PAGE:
Edith Furmedge, mezzo-soprano (27 March 1898, London, - 09 October 1956 London); she was a Londoner, and was orginally intended
for the scholastic profession, but when she left Cambridge Music soon claimed
her, and before long she was studying singing with the famous baritione Dinh
Gilly, whom she subsequently married. Apart from her fame as Wagnerian singer
(the productions of Wagner's operas at Covent Garden during the periond between
1924 and 1939 will not readily forget the richness and the authority of Edith
Furmedge's singing in such roles as Erda and Fricka), she was a well-known
figure at all the musical festivals in England, appearing with such famous
conductors as Sir Thomas Beecham, Sir Henry Wood, Bruno Walter, Furtwängler,
Albert Coates, and many others. She was also a prominent member of the british
National Opera Company, which did pioneer work for British Opera in the 1920s.
Her public was greatly increased with the coming of broadcasting, and her impressive
voice and majestic sense of style came over particularly well on the air. Edith
Furmedge was also well known as teacher of her art, carrying on after her
husband's death the school of singing which he founded. There are many today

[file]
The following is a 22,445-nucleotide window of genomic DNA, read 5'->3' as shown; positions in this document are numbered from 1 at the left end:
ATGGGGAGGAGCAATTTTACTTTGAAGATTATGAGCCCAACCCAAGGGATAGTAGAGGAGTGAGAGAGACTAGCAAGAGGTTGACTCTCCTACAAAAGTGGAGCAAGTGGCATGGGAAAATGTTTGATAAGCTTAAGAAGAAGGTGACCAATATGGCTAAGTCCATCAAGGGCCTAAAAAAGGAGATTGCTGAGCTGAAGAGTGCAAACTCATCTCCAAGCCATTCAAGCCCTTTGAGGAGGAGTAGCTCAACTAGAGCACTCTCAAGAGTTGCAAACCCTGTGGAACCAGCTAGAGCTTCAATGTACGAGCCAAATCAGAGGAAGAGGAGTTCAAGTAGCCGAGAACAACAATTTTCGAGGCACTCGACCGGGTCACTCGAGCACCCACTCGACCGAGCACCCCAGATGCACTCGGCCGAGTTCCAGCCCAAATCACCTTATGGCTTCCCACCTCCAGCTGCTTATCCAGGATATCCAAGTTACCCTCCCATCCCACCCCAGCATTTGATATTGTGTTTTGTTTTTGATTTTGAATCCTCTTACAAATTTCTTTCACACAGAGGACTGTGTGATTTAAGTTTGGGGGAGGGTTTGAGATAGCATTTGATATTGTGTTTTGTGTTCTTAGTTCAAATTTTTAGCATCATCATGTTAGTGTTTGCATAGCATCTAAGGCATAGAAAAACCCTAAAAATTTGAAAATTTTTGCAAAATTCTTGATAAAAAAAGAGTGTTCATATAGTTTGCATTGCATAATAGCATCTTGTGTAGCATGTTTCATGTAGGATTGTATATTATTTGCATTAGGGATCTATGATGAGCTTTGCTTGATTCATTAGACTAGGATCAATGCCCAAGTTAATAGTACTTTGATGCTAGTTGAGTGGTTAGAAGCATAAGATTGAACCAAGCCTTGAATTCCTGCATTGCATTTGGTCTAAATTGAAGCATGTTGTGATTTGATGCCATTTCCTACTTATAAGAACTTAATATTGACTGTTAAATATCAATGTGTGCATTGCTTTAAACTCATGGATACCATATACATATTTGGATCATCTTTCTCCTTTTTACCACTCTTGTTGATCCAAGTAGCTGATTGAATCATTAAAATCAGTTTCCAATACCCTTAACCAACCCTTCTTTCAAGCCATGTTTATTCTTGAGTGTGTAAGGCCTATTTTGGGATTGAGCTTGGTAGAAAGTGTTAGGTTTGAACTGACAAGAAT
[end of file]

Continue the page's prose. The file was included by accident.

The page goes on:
who deeply regret the loss of one whose guiding hand they will sorely miss. Her
friends remember her as a person who distilled about her a most refreshing
sense of calm. No one was ever less like the proverbially 'temperamental'
singer than Edith Furmedge, but that does not mean that her work as an artist
was ever lacking in fire, where the music called for it. In another way, too,
she was the reserve of the usual self-centred artist. She never talked about
herself - she would hear her friends tell their troubles, and discuss their
ambitions, but she herself never seemed to need the outlet of a good grumble,
and one might have thought she was not interested at all in her own career. An
example of this neglect of herself was given to me by another singer, Gladys
Parr, who said that Edith's press cuttings and the programmes of her career
always seemed to be in the most dreadful muddle - old bits of newspaper pushed
away into corners, with nothing organized or properly set out. But one day Miss